I have seen a lot hype in the press and on social media networks about the modern-day mercenary. The mainstream media uses the term ‘mercenary’ to describe anyone other than the military or press in conflict zones.
I find this to be slightly irritating, because there have been many changes to the ways in which wars are fought today. In this day and age, we see private military contractors (PMCs), risk-management consultants, and the new trade of volunteer soldiers on the battlefield. Now, in some shape or form, all of these have a place in the modern conflict zone. PMCs are brought in to provide security, work as armed guards, provide close protection, and to train host-nation forces. The same applies to risk-management firms now, from what I can see, and this hardly means they should be branded with the title ‘mercenary.’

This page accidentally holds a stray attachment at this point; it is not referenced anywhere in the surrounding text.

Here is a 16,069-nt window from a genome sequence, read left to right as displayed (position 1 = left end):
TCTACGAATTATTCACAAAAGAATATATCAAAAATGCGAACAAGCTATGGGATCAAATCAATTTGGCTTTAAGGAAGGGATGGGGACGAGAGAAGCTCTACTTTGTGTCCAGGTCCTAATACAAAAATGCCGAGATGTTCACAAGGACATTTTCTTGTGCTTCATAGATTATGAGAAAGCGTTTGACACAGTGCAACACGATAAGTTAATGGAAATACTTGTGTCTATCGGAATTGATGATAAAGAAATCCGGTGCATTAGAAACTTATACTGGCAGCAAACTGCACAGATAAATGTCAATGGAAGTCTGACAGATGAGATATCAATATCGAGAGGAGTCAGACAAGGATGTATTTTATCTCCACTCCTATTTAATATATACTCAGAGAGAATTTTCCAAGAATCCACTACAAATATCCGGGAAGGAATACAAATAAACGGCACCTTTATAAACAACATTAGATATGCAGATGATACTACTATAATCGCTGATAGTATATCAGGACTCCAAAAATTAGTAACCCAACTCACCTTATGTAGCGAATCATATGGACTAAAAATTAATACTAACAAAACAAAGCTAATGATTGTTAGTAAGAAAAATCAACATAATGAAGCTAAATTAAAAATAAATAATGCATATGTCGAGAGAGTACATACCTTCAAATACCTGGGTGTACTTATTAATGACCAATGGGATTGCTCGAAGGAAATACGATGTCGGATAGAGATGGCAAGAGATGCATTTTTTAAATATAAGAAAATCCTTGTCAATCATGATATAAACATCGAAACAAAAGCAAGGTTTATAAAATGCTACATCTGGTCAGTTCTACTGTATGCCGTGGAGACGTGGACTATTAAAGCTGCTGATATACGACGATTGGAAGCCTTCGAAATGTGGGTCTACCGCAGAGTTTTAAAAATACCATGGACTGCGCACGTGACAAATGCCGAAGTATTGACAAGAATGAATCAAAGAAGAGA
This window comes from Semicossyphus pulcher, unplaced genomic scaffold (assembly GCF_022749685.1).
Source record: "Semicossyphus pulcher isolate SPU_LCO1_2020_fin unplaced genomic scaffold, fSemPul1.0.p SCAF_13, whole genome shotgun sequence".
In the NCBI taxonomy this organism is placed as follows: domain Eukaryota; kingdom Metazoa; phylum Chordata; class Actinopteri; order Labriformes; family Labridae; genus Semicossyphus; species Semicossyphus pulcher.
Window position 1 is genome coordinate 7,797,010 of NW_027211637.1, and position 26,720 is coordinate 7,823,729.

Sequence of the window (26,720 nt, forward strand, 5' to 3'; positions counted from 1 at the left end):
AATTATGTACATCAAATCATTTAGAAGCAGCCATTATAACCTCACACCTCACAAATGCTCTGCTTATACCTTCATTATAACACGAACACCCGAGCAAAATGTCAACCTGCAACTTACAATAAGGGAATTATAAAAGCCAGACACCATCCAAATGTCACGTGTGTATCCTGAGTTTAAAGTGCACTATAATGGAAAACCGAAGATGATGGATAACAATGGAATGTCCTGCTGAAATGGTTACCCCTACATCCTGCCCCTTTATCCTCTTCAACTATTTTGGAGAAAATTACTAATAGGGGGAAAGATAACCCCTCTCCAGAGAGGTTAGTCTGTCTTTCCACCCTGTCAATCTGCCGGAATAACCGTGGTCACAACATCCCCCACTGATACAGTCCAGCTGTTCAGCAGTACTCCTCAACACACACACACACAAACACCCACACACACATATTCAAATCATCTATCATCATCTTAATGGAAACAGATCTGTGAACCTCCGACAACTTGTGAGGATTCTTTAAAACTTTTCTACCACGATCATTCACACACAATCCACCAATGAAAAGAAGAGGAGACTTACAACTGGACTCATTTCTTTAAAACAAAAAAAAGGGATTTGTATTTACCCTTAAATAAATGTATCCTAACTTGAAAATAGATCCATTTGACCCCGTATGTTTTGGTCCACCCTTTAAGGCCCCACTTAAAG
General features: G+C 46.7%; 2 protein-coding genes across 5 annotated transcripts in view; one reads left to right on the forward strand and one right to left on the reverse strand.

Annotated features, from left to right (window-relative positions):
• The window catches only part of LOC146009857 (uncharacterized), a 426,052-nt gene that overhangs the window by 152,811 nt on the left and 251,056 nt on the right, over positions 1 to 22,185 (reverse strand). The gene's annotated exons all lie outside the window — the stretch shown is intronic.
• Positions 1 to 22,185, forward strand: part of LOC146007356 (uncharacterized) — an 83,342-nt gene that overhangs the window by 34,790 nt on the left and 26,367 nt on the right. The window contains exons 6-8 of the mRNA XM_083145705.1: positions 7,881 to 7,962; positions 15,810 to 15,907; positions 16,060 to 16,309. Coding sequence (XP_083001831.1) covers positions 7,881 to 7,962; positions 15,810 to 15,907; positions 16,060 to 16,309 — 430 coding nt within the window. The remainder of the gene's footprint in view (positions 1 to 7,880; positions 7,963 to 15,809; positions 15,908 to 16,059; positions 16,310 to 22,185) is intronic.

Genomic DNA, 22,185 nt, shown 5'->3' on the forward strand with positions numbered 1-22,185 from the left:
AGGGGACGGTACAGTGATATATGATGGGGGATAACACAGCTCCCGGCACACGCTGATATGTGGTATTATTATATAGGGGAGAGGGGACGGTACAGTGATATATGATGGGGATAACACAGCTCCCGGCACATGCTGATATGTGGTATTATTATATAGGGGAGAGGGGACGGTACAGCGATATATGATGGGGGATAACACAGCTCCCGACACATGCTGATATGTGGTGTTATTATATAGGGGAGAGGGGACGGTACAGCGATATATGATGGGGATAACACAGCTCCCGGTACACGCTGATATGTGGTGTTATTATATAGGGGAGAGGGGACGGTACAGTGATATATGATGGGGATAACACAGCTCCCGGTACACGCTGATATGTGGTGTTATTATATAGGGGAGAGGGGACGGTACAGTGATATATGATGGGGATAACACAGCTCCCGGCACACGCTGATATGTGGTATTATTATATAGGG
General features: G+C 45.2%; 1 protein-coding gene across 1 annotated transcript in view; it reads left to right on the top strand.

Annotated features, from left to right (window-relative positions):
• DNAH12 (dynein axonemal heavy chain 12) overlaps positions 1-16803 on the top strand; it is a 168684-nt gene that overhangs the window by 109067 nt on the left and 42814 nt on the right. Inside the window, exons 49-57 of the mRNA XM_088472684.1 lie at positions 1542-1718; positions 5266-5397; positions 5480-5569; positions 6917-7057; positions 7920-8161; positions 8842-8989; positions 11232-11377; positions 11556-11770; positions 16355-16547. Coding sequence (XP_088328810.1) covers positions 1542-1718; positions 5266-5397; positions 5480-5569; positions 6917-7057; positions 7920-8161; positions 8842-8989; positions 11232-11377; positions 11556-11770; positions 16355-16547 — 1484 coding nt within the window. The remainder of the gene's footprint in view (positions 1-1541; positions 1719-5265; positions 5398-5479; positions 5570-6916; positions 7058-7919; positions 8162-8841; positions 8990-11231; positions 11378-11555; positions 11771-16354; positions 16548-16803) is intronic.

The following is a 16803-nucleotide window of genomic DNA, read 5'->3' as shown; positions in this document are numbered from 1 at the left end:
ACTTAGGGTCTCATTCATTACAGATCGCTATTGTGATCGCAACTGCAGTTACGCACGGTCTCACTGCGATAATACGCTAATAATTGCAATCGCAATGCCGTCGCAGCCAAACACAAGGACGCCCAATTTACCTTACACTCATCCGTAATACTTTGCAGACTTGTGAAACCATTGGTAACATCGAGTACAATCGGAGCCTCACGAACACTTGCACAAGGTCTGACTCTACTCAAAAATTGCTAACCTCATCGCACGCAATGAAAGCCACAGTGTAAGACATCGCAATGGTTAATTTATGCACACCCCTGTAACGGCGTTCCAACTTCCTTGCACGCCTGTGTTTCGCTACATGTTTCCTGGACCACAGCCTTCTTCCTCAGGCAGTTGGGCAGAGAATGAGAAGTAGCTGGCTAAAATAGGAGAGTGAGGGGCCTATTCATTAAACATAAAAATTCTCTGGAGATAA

They are there providing security services to a client. It is no different from a security company here in the UK or U.S. providing security services to a client based in their home country. If not, then the security guard standing in my local shopping store is a mercenary, but from look of him I highly doubt that.
So why do we brand them with this “merc” tag like we did during the gold rush days of Iraq in 2003-2009? Back then, PMCs were brought in to fill a vacuum for the U.S. government, but even then, we’re not talking about direct operations. They were brought in to conduct security services for the government by providing things like close protection, static security guards, and convoy protection. All of these same services can be hired in the U.S. or the UK from a security provider.